After the first match of the tournament, Uruguay switched to an attack featuring three forwards: Luis Suárez, Edinson Cavani, and Diego Forlán, who has played in a deeper role. Forlán’s positioning allows coach Óscar Tabárez to play his three midfielders deep, enabling La Celeste to go five World Cup matches allowing only two goals: a set piece conversion by South Korea and a jabulani-aided 40-yarder from Ghana.
With Suárez suspended and the Uruguayans taking a step-up in quality for today’s semifinal, Tabárez may be tempted to add another midfielder in Suárez’s place, shifting the formation from a 4-3-3 (4-3-1-2) to a 4-4-2 (4-4-1-1). In both formations, Forlán will be the most important player, providing the link between the deep midfield and attack. Uruguay has no other player who can be relied upon to carry or pass the ball into attack, through the area of the pitch which will be occupied by Mark van Bommel and Demy de Zeeuw.
To this point in the tournament, when Forlán has gotten the Uruguayans into attack he has had Suárez there for finish. Of Uruguay’s seven tournament goals, three have come from the suspended striker. Three more have come from Forlán, with the seventh a 95th minute goal from Álvaro Pereira against South Africa. Today, with Suárez suspended and Pereira possibly at left back - a replacement for the suspended Jorge Fucile - Diego Forlán may be Tabárez’s only hope for goals.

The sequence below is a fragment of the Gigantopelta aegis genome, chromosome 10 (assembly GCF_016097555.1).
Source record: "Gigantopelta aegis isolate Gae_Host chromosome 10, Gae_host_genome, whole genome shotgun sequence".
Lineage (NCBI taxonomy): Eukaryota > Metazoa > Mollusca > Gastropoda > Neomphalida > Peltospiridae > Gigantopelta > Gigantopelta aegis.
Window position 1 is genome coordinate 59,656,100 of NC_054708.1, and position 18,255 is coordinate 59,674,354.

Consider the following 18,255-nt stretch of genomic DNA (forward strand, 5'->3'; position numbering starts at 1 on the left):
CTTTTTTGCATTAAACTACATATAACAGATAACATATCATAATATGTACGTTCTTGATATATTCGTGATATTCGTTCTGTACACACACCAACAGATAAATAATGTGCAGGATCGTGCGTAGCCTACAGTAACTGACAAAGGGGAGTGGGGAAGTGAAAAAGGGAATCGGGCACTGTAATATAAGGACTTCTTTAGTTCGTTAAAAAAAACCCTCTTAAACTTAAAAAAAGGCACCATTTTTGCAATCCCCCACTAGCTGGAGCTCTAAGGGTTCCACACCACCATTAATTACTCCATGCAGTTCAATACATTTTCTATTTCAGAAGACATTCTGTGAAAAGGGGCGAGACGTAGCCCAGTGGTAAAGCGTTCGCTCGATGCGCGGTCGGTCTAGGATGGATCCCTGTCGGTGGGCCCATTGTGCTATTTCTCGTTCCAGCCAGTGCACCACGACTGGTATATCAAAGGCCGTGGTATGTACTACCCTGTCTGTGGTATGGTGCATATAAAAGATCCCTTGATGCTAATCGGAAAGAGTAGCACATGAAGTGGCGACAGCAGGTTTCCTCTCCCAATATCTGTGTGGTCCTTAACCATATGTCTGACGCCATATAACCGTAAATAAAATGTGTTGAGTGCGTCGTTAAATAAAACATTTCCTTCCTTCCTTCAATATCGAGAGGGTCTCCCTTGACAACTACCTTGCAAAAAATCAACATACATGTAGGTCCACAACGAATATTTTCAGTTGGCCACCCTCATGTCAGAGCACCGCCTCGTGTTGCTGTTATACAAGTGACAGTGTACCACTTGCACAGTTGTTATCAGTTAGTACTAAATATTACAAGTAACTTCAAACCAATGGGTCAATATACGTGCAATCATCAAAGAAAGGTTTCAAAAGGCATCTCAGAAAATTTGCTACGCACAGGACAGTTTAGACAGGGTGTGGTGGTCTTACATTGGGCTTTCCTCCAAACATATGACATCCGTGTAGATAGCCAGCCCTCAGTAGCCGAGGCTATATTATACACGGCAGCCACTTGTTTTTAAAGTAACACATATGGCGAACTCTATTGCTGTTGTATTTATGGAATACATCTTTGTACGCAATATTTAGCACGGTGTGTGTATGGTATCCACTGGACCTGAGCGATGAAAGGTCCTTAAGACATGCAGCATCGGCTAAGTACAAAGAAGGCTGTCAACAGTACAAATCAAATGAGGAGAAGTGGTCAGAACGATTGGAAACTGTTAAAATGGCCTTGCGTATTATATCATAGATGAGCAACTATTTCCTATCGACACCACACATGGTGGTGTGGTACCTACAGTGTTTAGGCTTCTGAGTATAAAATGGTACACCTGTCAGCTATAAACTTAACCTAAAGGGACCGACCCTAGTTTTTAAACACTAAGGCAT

That sounds bleak, but if there’s a silver lining for Uruguay, it’s in a couple of absences at the back for the Netherlands. The Dutch will be without defensive midfielder Nigel de Jong, who would have been able to deter the link-up play for which Forlán is responsible. Instead, de Zeeuw will have that responsibility, and Forlán should have an easier time with him than the Manchester City bulldog. Once past that level, Uruguay will be able to attack the flanks, were Giovani van Bronckhorst and Khalid Boulahrouz, coming into the team for the suspended Gregory van der Weil, are the weakest points in a suspect Dutch defense.
If Uruguay can see enough of the ball and navigate the issues they have in getting into attack, they can pull-off what would be a minor upset. Likely to see significant disadvantages in possession, La Celeste will have to make the most of the few chances they’ll been able to generate. Fortunately for Uruguay, given their strong defense and the trouble the Dutch have had creating opportunities, one goal could be enough, two goals should.